New Survey Confirms Americans Get An 'F' in Fiber
Free, Downloadable FIBER-pe-dia Helps Them Raise the Grade

BATTLE CREEK, Mich., May 27 /PRNewswire/ -- The importance of fiber to overall health is well documented, yet more than nine out of 10 American adults and children do not get enough fiber(1). Why? According to a recent Kellogg Company survey, the answer may be two-fold. Consumers don't know where to find fiber, and mistakenly believe products that tout "whole grain" provide it.

"The consumer confusion around fiber and whole grains is staggering," says Nelson Almeida, vice president, global nutrition for Kellogg Company. "Survey results highlight the fact that even people who are trying to improve their diets may be failing to do so because of this confusion."

FIBER-pe-dia Helps Raise the Grade

"Fiber brings big benefits. Yet only five percent of Americans get enough of it," said nationally recognized dietitian Leslie Bonci, MPH, RD, CSSD, LDN. "Confusion about how to find foods with fiber likely contributes to America's fiber deficit."

To help consumers better understand fiber and choose foods that offer its important health benefits, Kellogg Company has teamed up with Bonci to offer FIBER-pe-dia: A comprehensive look at fiber. This online report provides consumers with knowledge they need to incorporate good sources of fiber into their diets. FIBER-pe-dia also clearly explains how fiber can be beneficial to a healthy weight, digestive health and heart health, as well as the important role fiber plays in helping to keep children's digestive systems healthy so they can absorb nutrients. It is available online, along with other helpful tools, at www.kelloggsnutrition.com or www.fiber-pedia.com.

Flip for Fiber

According to the Kellogg survey, nearly 70 percent of American adults are making an effort to increase the amount of fiber in their diet by eating more "whole grains." Of those surveyed who see the words "whole grain" on a food package, 75 percent assume the product is either a good or excellent source of fiber. But as it turns out, this isn't always the case. The fiber content of whole-grain foods can vary greatly. Not all foods made with whole-grain ingredients are good (at least three grams) or excellent (at least five grams) sources of fiber. And some fiber-rich foods do not contain whole-grain ingredients at all.

"Along with Kellogg Company's FIBER-pe-dia, flipping to the Nutrition Facts Panel can help people understand how to find foods that provide fiber, which is the first step in bridging America's fiber gap," said Bonci.

Survey results also show that consumers expect foods "made with whole grains" to provide digestive-health benefits (63 percent) and help reduce cholesterol (47 percent). In reality, the powerhouse nutrient in whole grain that is consistently linked to these and other health benefits is fiber(2). With this information, it's easy to see why consumers are confused about which foods to eat to increase their fiber intake.

"Kellogg is taking a leadership role in helping consumers understand how to get more fiber in their diets. Cereal is a great way to do so, and Kellogg has more ready-to-eat cereals that are at least a good source of fiber than any other food company(3), including All-Bran, Kellogg's Raisin Bran and Frosted Mini-Wheats," said Almeida.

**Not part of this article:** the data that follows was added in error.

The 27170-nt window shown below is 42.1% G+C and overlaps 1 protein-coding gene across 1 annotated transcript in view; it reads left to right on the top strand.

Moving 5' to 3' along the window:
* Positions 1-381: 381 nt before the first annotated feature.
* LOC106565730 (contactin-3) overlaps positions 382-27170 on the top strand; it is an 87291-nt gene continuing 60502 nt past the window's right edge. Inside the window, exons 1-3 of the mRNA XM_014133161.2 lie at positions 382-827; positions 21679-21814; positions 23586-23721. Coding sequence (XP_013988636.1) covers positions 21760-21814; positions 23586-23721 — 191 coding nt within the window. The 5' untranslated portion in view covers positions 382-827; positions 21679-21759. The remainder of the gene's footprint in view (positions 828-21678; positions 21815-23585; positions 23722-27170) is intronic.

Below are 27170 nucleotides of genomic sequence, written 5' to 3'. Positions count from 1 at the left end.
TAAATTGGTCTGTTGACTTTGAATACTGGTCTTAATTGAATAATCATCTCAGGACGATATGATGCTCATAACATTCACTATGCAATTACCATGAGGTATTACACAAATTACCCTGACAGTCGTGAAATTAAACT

Kellogg was founded more than a century ago with a philosophy that encouraged people to improve their health. The company introduced its first fiber cereals, Kellogg's Bran Flakes and All-Bran, in 1915 and 1916 respectively, and Kellogg's Raisin Bran in 1942.

With 2008 sales of nearly $13 billion, Kellogg Company is the world's leading producer of cereal and a leading producer of convenience foods, including cookies, crackers, toaster pastries, cereal bars, fruit-flavored snacks, frozen waffles and veggie foods. The Company's brands include Kellogg's(R), Keebler(R), Pop-Tarts(R), Eggo(R),

Cheez-It(R), All-Bran(R), Mini-Wheats(R) Nutri-Grain(R), Rice Krispies(R), Special K(R), Chips Deluxe(R), Famous Amos(R), Sandies(R), Bear Naked(R), Kashi(R), MorningStar Farms(R), Gardenburger(R) and Stretch Island(R). Kellogg products are manufactured in 19 countries and marketed in more than 180 countries. For more information, visit www.kelloggcompany.com. Kellogg Company's Corporate Responsibility report including its approach, progress and future direction in the marketplace, workplace, environment and community can be found at http://www.kelloggcompany.com/CR. For information on Kellogg Company's commitment to nutrition, visit www.kelloggsnutrition.com.

(1) Mosfegh, Alanna; Goldman, Joseph; and Cleveland, Linda. 2005. What We Eat in America, NHANES 2001-2002: Usual Nutrient Intake From Foods as Compared to Dietary Reference Intakes. U. S. Department of Agriculture, Agricultural Research Service.

(2) LSRO Report: Whole Grain Intake and Cardiovascular Disease and Whole Grain Intake and Diabetes: A Review, November 2008. http://www.lsro.org/articles/WholeGrainIntake.html

(3) Based upon 80.7% share of cereal category according to IRI, 52 weeks ending 2/22/09.

Source: Kellogg Company

CONTACT: Allison Costello for Kellogg Company, +1-412-456-3741,
allison.costello@ketchum.com, or Kellogg Media Hotline, +1-269-961-3799

Web Site: http://www.fiber-pedia.com/